The Trauma of Trump's Family Separation and Child Detention Actions: A Children's Rights Perspective
52 Pages Posted: 11 Nov 2019 Last revised: 3 Nov 2020
Date Written: November 5, 2019
In April 2018, the Trump Administration publicly announced a new zero-tolerance policy for illegal entries at the U.S. border. This action kicked off a wave of family separations that made headlines and drew criticism from around the globe. Despite resounding condemnation of these actions, the Trump Administration defended its family separation policy as a “tough deterrent.” At least 2,600 families were torn apart in the ensuing months. And as of 2019, reports—from both government and others—have detailed widespread abuses of and substandard conditions for children held in detention centers. The consequences of these separations and the maltreatment of children in detention are pronounced. The trauma that children have endured has potentially lifelong ramifications. This Article provides an in-depth, children’s rights-based analysis of the Trump Administration’s family separation and child detention policies and actions. A children’s rights perspective has several critical insights. First, children’s rights are rooted in a legal mandate. Second, examining the Trump Administration’s actions from a children’s rights perspective reveals the breadth of rights violations occurring. This more nuanced understanding of the events can help in devising appropriate strategies to respond to such violations. Third, a children’s rights perspective helps place the Trump Administration’s actions in their historical context to better understand the gravity of these actions. Children’s rights law is as close to universally accepted as any human rights law, and thus any departures from such widely embraced standards are particularly revealing. Finally, the authors discuss the implications of this children’s rights assessment, urging action on several fronts to address this harm and prevent violations of children’s rights in the future.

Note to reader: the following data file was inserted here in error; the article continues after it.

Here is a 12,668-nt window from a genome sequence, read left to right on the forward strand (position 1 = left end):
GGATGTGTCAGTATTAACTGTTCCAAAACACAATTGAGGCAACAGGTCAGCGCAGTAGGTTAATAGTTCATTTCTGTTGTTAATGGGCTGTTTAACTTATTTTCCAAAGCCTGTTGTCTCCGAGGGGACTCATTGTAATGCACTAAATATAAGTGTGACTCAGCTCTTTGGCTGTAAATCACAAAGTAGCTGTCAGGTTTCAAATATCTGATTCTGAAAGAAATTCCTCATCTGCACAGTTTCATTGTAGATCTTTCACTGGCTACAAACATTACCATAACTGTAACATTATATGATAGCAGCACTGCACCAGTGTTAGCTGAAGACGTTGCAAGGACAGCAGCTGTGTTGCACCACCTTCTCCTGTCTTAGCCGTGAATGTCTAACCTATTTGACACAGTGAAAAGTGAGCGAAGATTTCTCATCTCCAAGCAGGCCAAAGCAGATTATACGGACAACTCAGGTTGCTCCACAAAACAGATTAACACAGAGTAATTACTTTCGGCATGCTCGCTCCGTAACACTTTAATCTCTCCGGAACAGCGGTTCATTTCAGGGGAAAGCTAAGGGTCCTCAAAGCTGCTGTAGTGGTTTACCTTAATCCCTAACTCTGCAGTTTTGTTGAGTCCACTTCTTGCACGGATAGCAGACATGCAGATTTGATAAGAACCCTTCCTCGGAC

Keywords: Children's Rights, Human Rights, Discrimination, Immigration, Border, Trauma, Refugees, Children, International Law, legal education
JEL Classification: K37, K10, K33, K30, F22
Suggested Citation: Suggested Citation